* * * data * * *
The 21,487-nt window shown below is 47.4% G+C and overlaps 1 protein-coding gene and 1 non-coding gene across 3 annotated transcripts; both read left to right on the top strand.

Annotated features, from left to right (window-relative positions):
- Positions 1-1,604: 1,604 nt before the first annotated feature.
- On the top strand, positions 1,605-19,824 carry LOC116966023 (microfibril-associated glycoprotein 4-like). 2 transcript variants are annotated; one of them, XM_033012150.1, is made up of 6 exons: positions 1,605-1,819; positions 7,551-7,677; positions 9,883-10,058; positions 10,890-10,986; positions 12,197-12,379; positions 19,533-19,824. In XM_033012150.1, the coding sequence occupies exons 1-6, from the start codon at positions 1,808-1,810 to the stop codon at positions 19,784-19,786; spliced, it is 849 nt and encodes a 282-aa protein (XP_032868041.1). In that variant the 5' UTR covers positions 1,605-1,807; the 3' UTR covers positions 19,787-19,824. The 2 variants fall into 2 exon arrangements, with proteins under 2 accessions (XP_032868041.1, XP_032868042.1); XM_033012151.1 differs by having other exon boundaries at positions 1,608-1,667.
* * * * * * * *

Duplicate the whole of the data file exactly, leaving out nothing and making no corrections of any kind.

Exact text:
The 21,487-nt window shown below is 47.4% G+C and overlaps 1 protein-coding gene and 1 non-coding gene across 3 annotated transcripts; both read left to right on the top strand.

Annotated features, from left to right (window-relative positions):
- Positions 1-1,604: 1,604 nt before the first annotated feature.
- On the top strand, positions 1,605-19,824 carry LOC116966023 (microfibril-associated glycoprotein 4-like). 2 transcript variants are annotated; one of them, XM_033012150.1, is made up of 6 exons: positions 1,605-1,819; positions 7,551-7,677; positions 9,883-10,058; positions 10,890-10,986; positions 12,197-12,379; positions 19,533-19,824. In XM_033012150.1, the coding sequence occupies exons 1-6, from the start codon at positions 1,808-1,810 to the stop codon at positions 19,784-19,786; spliced, it is 849 nt and encodes a 282-aa protein (XP_032868041.1). In that variant the 5' UTR covers positions 1,605-1,807; the 3' UTR covers positions 19,787-19,824. The 2 variants fall into 2 exon arrangements, with proteins under 2 accessions (XP_032868041.1, XP_032868042.1); XM_033012151.1 differs by having other exon boundaries at positions 1,608-1,667.